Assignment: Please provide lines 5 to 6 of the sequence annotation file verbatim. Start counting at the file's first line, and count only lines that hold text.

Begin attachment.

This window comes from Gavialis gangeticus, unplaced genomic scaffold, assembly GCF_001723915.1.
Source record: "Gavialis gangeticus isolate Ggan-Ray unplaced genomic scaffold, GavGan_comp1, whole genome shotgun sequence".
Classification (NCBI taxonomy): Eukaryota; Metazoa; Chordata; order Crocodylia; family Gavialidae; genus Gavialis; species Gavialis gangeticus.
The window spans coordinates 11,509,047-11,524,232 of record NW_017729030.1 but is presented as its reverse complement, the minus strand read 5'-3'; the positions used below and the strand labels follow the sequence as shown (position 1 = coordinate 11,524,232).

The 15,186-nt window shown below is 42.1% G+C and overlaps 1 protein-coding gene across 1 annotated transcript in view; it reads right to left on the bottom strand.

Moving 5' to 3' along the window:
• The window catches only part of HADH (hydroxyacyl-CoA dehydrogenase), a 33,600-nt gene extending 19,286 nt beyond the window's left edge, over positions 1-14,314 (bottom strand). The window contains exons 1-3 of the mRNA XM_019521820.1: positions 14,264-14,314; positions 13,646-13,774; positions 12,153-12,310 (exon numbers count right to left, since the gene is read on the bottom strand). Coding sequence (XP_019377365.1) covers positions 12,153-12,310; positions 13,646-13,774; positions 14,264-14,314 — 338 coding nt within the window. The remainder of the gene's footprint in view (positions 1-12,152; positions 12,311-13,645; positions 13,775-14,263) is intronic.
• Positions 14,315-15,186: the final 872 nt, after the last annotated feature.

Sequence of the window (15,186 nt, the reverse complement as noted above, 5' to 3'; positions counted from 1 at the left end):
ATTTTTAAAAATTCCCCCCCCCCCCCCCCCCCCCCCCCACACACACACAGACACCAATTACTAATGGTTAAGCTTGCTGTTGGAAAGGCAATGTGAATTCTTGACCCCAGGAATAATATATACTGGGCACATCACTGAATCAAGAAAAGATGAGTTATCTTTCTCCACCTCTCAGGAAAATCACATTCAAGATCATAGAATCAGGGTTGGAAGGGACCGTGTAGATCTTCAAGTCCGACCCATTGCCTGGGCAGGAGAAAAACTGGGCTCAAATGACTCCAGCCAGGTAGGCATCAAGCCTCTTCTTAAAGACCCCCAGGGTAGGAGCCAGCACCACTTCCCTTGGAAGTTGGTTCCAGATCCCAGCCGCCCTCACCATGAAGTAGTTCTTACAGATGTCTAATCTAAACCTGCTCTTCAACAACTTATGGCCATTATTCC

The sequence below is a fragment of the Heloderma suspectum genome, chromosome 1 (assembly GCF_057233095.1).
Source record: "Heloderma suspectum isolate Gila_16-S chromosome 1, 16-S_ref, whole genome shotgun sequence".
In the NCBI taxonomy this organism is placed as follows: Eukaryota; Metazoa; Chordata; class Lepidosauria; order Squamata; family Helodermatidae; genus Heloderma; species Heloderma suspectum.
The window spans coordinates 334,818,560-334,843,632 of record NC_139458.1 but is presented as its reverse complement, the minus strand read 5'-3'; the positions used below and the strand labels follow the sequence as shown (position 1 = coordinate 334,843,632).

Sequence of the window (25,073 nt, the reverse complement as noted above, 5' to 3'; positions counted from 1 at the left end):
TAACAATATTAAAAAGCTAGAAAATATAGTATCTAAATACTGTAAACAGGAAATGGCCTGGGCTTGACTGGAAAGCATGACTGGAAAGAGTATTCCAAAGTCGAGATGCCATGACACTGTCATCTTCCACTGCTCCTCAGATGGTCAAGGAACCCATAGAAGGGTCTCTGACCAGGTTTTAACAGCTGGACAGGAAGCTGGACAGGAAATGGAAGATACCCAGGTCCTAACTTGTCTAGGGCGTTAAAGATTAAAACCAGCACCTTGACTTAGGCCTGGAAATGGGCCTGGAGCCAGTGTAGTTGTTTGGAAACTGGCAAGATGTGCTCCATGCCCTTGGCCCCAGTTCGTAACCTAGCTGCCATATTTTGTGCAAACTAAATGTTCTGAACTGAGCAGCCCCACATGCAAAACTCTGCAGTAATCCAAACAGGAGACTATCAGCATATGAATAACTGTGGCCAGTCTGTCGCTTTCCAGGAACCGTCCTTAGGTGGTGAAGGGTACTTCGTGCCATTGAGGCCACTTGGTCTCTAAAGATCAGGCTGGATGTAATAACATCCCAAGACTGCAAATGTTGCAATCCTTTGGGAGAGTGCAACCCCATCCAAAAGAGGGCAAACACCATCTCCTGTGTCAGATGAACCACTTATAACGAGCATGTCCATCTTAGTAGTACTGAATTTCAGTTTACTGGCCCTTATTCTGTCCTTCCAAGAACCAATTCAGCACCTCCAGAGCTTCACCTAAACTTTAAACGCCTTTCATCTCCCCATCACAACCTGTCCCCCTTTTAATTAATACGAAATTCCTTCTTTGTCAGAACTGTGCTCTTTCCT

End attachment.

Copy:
The 15,186-nt window shown below is 42.1% G+C and overlaps 1 protein-coding gene across 1 annotated transcript in view; it reads right to left on the bottom strand.

Moving 5' to 3' along the window: